Eating to Ward Off Heart Disease
Cardiovascular disease is the number one killer in the United States, and many Americans could avoid it by making a few simple changes in their eating habits.
Why does your diet matter so much to your heart?
Mainly because your blood cholesterol matters. Your food choices can help lower the amount of the cholesterol in your blood -- and your risks of heart disease and stroke -- or send that level soaring. (Almost all heart attacks and strokes start when cholesterol sticks to the lining of blood vessels.) Your food choices will also determine whether you get the vitamins, minerals, and other nutrients that can keep your heart and arteries strong and protect them from damage.
The American Heart Association offers the following diet guidelines to help prevent heart disease:
- Switch to a diet rich in "good fats" and low in "bad fats." Fewer than 30 percent of your daily calories should come from fat and fewer than 7 percent should come from saturated fat. This is the most important guideline, because nothing in your food will raise the level of cholesterol in your bloodstream faster than saturated fat. Some tips on identifying saturated fat are: It is solid at room temperature, and the main dietary sources of it are animal products including beef, pork lard, poultry fat, butter, cream, and whole-milk dairy products. Some plant foods, such as coconut and palm oils, contain saturated fat, too.
In contrast, omega-3 fatty acids, a type of polyunsaturated fat found in nuts, flaxseed, and many types of fish, may help prevent the types of blood clots that can cause heart attacks and strokes. A number of studies have found that eating fish or shellfish once a week can cut the risk of dying from a sudden stroke or heart attack by more than 50 percent. The AHA recommends eating at least two servings a week of fish high in omega-3s -- such as salmon, tuna, sardines or lake trout.
- Eat at least five servings of fruits and vegetables every day. Many types of produce are rich in vitamins C, beta-carotene, and other antioxidants that may help prevent hardening of the arteries. Green leafy vegetables, peas, beans, and some fruits also contain folic acid, a nutrient that lowers the risk of heart attack or stroke in people who already have cholesterol building up in their arteries. Also, many fruits and vegetables contain potassium, a mineral that both protects arteries and lowers blood pressure. A recent Harvard study of 43,738 men found that getting a high level of potassium reduced the risk of stroke by almost 40 percent.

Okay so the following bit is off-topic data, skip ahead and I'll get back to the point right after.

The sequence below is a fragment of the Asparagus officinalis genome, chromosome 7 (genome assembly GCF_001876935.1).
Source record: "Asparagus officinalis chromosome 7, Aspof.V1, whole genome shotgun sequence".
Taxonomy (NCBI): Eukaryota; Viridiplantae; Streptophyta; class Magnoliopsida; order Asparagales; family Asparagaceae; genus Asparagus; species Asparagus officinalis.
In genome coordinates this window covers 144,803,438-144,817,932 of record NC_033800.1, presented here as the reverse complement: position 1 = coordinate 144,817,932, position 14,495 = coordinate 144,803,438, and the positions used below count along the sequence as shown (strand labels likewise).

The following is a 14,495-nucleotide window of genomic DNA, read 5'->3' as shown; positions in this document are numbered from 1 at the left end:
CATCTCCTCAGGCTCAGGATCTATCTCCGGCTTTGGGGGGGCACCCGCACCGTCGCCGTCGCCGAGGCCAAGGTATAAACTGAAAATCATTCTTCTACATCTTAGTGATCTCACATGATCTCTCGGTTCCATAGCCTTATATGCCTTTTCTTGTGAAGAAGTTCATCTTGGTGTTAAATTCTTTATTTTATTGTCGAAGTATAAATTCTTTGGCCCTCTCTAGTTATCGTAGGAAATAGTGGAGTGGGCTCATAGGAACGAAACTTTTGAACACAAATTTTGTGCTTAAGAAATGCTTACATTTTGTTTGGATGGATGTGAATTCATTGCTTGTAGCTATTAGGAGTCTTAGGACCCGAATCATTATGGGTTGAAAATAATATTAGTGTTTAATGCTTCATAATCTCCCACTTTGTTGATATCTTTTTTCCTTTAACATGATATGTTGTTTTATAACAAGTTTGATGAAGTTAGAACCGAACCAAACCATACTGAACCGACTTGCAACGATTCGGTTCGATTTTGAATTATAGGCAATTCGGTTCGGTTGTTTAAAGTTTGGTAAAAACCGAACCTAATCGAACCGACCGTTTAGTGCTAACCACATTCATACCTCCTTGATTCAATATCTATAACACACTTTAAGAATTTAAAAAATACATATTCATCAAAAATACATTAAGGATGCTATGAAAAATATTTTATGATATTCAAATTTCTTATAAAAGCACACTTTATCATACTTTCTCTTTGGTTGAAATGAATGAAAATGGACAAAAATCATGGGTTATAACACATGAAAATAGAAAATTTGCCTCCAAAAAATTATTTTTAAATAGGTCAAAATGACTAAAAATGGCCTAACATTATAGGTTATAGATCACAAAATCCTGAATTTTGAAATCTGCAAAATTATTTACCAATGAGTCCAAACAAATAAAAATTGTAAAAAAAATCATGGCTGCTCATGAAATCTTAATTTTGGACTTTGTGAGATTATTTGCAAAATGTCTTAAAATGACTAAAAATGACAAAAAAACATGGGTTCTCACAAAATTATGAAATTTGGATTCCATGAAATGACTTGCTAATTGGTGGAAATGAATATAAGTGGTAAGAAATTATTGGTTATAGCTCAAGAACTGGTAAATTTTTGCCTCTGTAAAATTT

- Eat at least six servings of grains a day, so that you get 25 to 30 grams of fiber daily. By selecting fiber-rich fruits and vegetables as well as whole grain breads and cereals, nuts, peas, and beans, you'll meet this important guideline. Soluble fiber -- the kind found in oat bran, oatmeal, beans, peas, citrus fruits and strawberries -- can lower cholesterol.
- Get no more than 300 milligrams of cholesterol each day. Cholesterol, found only in animal products, is most abundant in meat, organ meats, full-fat dairy products and eggs. The American Heart Association notes that you will probably need to limit your consumption of whole eggs, since a single egg yolk contains about 200 mg of cholesterol. Egg whites, on the other hand, are an excellent source of protein and have no cholesterol or fat.
- Limit your sodium consumption to 1,500 milligrams each day. According to the Centers for Disease Control, roughly 70 percent of the US population is sensitive to salt. For them, cutting back could lead to a significant drop in blood pressure. To find out if you're salt sensitive, try a low-sodium diet (less than 1,500 mg per day) for two weeks and see if your pressure dips. Cutting back on sodium also requires reading labels on canned and other processed foods, which can be loaded with sodium.
Can diet help treat existing heart trouble?
If your heart has already shown signs of stress, a healthy diet is more important than ever before. Consider the remarkable results of a French study recently published in Circulation: Journal of the American Heart Association. The study found that heart attack survivors on a so-called Mediterranean diet (rich in fruits, vegetables, cereals, and beans) were 50 percent to 70 percent less likely than patients on a typical Western diet to suffer another heart attack. The Mediterranean diet provided more fiber, vitamins, and monounsaturated fatty acids than did the Western diet and was also significantly lower in total fat.
What's the link between obesity and heart disease?
Extra weight can lead to high blood pressure, high cholesterol, and diabetes, all of which make heart disease much more likely. On average, overweight people develop heart disease about three years earlier than people of normal weight; extremely obese people tend to be about seven years ahead of schedule. Moreover, normal-weight adults with heart disease can expect to live to age 78, four years longer than obese patients. In endeavoring to control your weight, remember to combine your low-fat eating plan with regular exercise, which is another important measure for preventing heart disease.